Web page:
CCPs, margin ease and equity option freeze

The week on, November 23–29, 2019


Clearing house power-downs raise fears among members

Banks question CCP resilience to system outages, as debate swirls over non-default losses

JP Morgan turns to start-up to manage CME margin

Bank also weighing whether to bring its business at two other clearing houses on to Baton platform

EU to grant last-minute margin reprieve for equity options

European Commission to publish changes to Emir technical standards within days


COMMENTARY: Storm warning

Clearing houses have suffered big losses. Just ask Nasdaq. But so far they haven’t suffered a crippling cyber attack or an extended systems shutdown of the kind that would prevent them from functioning for days, weeks, months even.

Clearing users are worried that a damaging operational outage is just around the corner, and they want CCPs to beef up their capital reserves to cover such an eventuality. They say clearers such as LCH and Ice don’t hold enough capital to protect themselves if lightning strikes or the floodwater rises.

The bare numbers suggest users have little to worry about. Core systems at 10 of the largest clearing houses were down for less than 24 hours in aggregate over the past year, according to official disclosures, and those temporary interruptions did not lead to significant losses. LCH claims to have a 99.97% availability. But, the banks argue, who is to say these fleeting glitches don’t mask deeper problems?

The kernel of the problem is the billions of dollars in margin that banks and other clearing members lodge with CCPs. Members grumble that they have little say in how this margin is safeguarded – and if a devastating cyber attack wipes out a clearing house’s own reserves, the only remaining funds are theirs.

As Bill Stenning of Societe Generale says: “Although CCPs say ‘nowhere in our rule book do we say we will pass through non-default losses to members’, in the context of recovery and resolution, if and when you’ve used all the capital of the CCP, then the only thing left is member assets.”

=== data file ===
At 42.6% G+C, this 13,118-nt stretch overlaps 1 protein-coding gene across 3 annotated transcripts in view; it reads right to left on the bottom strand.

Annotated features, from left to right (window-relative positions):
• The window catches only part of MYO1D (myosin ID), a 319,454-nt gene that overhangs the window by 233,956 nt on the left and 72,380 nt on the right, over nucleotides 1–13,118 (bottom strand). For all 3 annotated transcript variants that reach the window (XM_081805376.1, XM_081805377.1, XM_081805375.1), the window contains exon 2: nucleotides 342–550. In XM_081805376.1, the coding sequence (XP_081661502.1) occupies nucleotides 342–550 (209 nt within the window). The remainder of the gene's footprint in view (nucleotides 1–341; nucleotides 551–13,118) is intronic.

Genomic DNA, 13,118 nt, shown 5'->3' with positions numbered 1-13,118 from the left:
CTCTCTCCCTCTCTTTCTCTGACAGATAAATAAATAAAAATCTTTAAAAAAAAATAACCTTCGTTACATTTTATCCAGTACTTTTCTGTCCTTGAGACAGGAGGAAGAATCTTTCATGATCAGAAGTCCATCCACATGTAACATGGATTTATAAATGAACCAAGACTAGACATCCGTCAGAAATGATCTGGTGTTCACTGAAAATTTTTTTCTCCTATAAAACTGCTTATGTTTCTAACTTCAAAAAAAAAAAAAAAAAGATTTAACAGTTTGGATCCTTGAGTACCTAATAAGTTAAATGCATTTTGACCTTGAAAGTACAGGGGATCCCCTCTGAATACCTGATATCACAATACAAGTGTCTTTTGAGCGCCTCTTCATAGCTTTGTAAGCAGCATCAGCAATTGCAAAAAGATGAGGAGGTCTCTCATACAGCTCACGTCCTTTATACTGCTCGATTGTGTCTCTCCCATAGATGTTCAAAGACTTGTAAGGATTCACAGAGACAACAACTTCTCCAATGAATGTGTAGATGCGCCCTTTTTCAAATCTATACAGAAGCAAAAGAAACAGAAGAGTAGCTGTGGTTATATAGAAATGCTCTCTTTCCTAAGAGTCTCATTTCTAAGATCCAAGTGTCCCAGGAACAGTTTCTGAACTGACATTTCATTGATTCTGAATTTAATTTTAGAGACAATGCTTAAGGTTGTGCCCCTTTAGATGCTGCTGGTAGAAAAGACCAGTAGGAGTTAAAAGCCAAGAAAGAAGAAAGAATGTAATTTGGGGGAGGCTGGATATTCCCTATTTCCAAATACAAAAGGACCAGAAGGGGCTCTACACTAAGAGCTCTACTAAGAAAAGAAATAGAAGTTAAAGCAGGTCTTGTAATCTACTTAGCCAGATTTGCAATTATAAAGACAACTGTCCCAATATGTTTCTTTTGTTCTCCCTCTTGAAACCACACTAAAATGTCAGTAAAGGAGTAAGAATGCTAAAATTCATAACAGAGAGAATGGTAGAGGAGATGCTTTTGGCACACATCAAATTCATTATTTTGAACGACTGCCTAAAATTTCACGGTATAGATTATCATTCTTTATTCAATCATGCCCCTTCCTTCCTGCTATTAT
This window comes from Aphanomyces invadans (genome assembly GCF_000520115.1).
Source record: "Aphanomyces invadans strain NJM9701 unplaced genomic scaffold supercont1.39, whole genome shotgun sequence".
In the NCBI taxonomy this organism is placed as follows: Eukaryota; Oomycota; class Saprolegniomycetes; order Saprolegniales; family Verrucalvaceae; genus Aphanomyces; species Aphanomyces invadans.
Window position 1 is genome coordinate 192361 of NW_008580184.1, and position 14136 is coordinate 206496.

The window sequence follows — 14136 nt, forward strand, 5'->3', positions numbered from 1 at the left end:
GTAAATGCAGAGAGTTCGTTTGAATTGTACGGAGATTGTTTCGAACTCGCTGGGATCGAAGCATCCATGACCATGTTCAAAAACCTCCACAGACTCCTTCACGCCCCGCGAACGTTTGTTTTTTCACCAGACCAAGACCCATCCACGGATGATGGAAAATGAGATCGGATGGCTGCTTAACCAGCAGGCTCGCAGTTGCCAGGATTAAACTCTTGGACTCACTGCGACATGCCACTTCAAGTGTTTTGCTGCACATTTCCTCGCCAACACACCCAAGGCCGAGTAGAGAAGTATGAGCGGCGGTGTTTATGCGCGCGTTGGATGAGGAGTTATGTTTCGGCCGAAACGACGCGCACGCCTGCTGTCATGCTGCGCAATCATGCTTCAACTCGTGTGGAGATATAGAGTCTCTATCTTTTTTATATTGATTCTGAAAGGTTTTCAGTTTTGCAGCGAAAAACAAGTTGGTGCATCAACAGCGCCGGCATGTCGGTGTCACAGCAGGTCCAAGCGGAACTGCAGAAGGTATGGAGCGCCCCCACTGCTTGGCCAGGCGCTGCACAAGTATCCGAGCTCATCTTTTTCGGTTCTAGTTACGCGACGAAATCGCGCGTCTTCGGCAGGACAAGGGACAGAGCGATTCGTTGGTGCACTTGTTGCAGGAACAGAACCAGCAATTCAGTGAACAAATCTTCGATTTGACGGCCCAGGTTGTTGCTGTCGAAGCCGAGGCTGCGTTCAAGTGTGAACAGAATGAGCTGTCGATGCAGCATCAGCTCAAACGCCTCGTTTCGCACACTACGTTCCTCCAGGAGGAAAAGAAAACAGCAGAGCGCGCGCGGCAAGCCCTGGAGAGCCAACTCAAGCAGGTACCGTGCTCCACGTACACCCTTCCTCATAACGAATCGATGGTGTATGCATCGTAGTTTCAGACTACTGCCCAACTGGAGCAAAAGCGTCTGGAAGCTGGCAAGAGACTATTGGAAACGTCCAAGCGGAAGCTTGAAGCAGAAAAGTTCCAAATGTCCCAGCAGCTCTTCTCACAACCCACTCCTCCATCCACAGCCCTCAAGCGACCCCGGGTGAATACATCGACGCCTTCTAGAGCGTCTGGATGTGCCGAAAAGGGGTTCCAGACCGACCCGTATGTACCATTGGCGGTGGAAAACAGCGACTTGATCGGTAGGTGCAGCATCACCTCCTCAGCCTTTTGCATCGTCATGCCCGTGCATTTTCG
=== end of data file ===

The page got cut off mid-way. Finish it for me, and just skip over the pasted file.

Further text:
Evidently, banks lack faith in existing CCP risk committees to provide the necessary level of independent oversight of operational risk. They are calling for greater member input in rule changes and decision-making. Whether they get it is a matter for continued debate.  



JP Morgan has deposed Deutsche Bank as the biggest derivatives dealer, according to the latest data from the Bank for International Settlements. The US giant had €39.5 trillion ($43.5 trillion) in over-the-counter derivatives notionals at end-2018, a rise of 5%. Deutsche is in the midst of a slash-and-burn exercise for many of its investment banking activities.


“If you were running a markets business pre-2008, you simply had an accelerator and a brake pedal. Now, it’s like flying a helicopter” – Bernard Mensah, co-head of global FICC trading at Bank of America, on the complex requirements for measuring capital and liquidity in post-crisis banking.

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